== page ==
October 1, 2012

Colyer, &c., v. Higgins, &c., Pulaski, 1863

Colyer, &c., vs. Higgins, &c.


62 Ky. 6; 1863 Ky. LEXIS 4; 1 Duv. 6

December 15, 1863, Decided


DISPOSITION: Reversed and remanded, with directions.

COUNSEL: A. J. JAMES, for appellant, cited 1 Rev. Stat., p. 493; 3 B. Mon., 325; 4 Hill, 228; 5 Litt., 43; 2 J. J. Mar., 36; 2 Met., 511; 1 Litt., 144-5; 1 B. Mon., 212; 2 Rev. Stat., p. 340.

C. B. BACHELLER for appellee. 





This is an action against Colyer, the sheriff of Rockcastle county, and his sureties, upon an official bond executed on the 3d January, 1853, to recover the amount of an execution placed in his hands, and thirty per cent. damages for his failure to return the same for thirty days after the return day thereof. A judgment was rendered accordingly against the defendants, from which they appeal.

In our opinion, the plaintiffs have not shown a right to maintain an action upon said bond.

The petition states, that, in the year 1852, an execution in favor of the plaintiffs against one Kietley was placed in the hands of said Colyer, sheriff of said county, and was levied by him on some property; that afterward, on the 24th November, 1852, a writ of venditioni exponas was issued thereon, returnable [**2]  the 4th Monday of January, 1853, and "was also in its lifetime  [*7]  placed in the hands of said Colyer while sheriff as aforesaid;" and that he failed to return the same until 25th April, 1853.

Under the constitution of the State, the office of each sheriff expired on the first Monday in January, 1853, or as soon thereafter as his successor was qualified. (Art. 6, sec. 4.) The facts before mentioned authorize the assumption that Colyer was elected and qualified for two terms, the first of which expired in January, 1853.

It does not distinctly appear, nor does it seem to be material, whether the writ of venditioni exponas was delivered to Colyer before or after the expiration of his first term. That writ gives no new authority to the sheriff. It merely commands him to perform his duty under the original writ. According to the settled principles of the common law, he who begins the execution of a writ of fieri facias must end it. A sheriff who levies upon property may sell it after the return day and after returning the execution, without a writ of venditioni exponas, and after he has gone out of office; and it is his duty to do so. (Cox vs. Joiner, 4 Bibb 94; [**3]  Wolford vs. Phelps, 25 Ky. 31, 2 J.J. Marsh. 31; Rogers vs. Darnaby, 43 Ky. 238, 4 B. Mon. 238; Irvine and Bullock vs. Pickett, 3 Bibb 344; Lofland vs. Ewing, 15 Ky. 42, 5 Litt. 42; Neilson vs. Churchill, 35 Ky. 333, 5 Dana 333; Spang vs. Commonwealth, 12 Pa. 358, 360, and cases cited.) And if he sells property he must convey it, though he may have gone out of office. (Allen vs. Trimble, 4 Bibb 24; Trimble vs. Breckinridge, Ib., 479.) These principles, so far as they apply to the question under consideration, do not appear to have been changed by statute.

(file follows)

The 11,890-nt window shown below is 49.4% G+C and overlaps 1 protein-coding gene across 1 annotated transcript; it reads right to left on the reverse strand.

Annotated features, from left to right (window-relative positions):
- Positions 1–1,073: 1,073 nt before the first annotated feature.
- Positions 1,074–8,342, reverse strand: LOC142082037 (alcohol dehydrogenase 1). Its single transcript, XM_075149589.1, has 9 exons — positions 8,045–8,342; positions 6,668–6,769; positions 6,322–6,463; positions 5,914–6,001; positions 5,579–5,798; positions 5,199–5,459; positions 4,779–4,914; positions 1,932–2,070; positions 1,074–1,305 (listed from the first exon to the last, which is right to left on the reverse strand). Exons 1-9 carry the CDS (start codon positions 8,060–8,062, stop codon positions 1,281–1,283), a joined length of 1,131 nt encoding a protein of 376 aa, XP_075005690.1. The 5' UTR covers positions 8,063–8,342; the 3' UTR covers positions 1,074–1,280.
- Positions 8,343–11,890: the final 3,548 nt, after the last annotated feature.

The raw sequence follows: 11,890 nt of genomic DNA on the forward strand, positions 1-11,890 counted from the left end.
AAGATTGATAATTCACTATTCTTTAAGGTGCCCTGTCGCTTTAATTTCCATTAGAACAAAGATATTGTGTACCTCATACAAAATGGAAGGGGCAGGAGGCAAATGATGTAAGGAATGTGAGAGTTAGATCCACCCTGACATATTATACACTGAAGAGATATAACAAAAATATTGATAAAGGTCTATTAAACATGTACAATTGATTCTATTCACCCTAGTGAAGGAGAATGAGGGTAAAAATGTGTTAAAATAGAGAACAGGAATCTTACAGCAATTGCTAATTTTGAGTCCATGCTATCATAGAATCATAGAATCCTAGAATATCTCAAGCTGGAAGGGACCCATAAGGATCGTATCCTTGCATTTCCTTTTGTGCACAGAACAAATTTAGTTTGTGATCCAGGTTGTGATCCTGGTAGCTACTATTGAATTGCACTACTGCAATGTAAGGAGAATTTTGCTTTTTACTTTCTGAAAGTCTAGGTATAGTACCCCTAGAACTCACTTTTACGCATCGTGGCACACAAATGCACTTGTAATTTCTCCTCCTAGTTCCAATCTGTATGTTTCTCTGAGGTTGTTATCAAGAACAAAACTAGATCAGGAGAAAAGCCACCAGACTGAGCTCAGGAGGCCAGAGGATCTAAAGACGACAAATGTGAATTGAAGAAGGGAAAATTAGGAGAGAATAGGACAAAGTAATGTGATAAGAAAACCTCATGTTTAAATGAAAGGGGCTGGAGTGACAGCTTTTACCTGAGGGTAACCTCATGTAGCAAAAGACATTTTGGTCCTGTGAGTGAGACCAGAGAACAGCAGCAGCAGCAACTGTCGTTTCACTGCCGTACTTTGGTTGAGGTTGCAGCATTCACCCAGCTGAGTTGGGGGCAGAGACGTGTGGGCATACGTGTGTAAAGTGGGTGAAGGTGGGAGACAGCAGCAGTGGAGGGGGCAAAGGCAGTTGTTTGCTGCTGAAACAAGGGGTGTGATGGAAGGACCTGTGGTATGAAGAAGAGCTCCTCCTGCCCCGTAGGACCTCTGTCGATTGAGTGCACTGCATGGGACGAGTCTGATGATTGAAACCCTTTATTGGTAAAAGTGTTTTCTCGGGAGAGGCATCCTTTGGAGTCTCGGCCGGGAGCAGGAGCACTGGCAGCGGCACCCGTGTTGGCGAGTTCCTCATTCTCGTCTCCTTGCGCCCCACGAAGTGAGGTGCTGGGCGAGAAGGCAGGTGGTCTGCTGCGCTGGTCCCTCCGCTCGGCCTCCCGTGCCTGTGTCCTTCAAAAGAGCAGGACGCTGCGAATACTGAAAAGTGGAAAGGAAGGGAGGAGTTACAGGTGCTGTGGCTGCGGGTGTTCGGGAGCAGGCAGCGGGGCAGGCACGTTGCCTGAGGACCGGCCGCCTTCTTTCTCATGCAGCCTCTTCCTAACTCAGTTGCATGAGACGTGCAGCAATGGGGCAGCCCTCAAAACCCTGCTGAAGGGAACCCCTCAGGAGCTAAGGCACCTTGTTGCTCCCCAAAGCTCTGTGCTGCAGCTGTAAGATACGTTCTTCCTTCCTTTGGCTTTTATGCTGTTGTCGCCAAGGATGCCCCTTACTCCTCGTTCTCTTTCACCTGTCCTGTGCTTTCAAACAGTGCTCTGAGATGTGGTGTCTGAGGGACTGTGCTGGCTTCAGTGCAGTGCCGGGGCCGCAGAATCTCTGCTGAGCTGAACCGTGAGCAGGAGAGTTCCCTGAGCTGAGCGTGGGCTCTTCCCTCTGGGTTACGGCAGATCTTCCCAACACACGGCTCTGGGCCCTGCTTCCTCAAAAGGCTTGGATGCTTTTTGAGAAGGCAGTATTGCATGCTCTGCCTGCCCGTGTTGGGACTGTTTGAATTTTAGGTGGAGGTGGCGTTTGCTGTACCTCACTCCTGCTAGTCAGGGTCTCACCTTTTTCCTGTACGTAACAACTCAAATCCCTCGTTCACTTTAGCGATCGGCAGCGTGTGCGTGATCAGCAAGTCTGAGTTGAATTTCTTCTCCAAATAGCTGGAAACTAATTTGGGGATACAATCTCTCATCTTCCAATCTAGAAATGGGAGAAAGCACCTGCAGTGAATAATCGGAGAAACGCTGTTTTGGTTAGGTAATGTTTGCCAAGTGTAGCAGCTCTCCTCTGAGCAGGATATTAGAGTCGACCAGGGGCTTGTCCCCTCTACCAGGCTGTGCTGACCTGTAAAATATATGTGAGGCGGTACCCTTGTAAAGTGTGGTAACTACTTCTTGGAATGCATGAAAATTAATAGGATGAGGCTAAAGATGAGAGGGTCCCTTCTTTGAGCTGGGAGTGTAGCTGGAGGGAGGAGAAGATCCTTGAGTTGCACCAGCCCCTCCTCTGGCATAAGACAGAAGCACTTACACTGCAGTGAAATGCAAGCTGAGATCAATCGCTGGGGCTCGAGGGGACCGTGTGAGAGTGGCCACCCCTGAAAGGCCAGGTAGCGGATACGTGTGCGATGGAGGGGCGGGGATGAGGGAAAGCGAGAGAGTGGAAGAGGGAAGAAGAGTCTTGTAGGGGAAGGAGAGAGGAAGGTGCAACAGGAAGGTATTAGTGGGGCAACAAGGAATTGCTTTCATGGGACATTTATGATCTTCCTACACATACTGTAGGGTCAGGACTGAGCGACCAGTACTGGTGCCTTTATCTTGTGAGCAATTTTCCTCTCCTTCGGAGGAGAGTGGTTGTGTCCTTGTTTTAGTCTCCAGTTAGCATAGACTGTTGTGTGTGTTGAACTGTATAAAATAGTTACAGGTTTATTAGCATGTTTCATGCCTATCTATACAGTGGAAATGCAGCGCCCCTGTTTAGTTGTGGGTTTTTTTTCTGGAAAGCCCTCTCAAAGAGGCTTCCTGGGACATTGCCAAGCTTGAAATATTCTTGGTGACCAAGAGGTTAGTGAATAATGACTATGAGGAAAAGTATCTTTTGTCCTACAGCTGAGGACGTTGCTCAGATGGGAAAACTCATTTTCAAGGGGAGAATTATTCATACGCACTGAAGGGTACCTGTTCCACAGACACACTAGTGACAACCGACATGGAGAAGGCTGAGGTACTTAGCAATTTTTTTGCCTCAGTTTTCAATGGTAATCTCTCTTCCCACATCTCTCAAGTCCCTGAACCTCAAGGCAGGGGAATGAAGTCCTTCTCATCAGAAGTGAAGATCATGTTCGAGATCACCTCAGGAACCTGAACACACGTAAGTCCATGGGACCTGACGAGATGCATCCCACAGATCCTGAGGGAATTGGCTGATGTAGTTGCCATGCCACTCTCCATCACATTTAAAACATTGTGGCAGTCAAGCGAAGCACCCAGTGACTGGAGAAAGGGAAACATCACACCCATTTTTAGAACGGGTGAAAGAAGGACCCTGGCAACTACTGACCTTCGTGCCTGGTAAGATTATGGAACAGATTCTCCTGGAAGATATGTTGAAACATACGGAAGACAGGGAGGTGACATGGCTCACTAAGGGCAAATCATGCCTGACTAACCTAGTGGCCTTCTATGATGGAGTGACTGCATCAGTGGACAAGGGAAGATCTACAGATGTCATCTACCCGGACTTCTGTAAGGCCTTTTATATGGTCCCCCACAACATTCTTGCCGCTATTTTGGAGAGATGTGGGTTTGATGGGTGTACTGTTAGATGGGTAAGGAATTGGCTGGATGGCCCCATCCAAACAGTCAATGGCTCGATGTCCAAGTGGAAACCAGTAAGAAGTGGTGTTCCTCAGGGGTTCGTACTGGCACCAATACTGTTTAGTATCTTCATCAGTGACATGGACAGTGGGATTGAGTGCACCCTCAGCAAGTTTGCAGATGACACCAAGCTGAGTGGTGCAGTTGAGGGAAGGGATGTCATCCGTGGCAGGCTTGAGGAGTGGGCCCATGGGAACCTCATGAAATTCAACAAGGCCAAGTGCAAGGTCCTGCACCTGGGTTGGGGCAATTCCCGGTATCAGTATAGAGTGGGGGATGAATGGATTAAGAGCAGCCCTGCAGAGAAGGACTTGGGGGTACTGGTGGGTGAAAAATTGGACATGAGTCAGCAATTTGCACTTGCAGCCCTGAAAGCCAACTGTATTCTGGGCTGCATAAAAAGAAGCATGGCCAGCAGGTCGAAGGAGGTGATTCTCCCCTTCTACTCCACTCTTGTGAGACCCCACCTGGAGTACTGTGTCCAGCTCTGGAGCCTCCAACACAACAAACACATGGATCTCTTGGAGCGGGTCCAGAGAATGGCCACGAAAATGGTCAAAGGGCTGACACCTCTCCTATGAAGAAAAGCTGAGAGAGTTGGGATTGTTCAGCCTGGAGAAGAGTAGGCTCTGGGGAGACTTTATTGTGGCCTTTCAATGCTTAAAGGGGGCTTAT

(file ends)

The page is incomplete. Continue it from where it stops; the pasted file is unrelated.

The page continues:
It is clear, therefore, that if Colyer had gone out of office on the first Monday in January, 1853, it would have been his duty to execute the writ of venditioni exponas, whether it came to his hands before or after the expiration of his term; and that his sureties (for his first term) would have been liable for his failure to do so. It is equally clear, that if he had gone into office, for the first time, in January, 1853, it would have been the duty of his predecessor, and not his duty, to execute the [**4]  writ; and that his sureties in the bond sued upon would not have been liable for his failure to do so. It is evident, therefore,  [*8]  that the duty of executing said writ was devolved upon him by his first, and not by his second term of office; and that the bond sued upon, which relates only to his second term, did not bind either him or his sureties for the performance of that duty, which appertained to his first term.

But the appellees have a right, independently of the bond, to recover nominal damages from Colyer for failing to return the writ as required by law; and this is the only relief to which their petition shows they are entitled.

Upon other points argued by counsel we need not express an opinion.

The judgment is reversed, and the cause remanded, with directions to dismiss the petition against the sureties, and for further proceedings against Colyer not inconsistent with this opinion.

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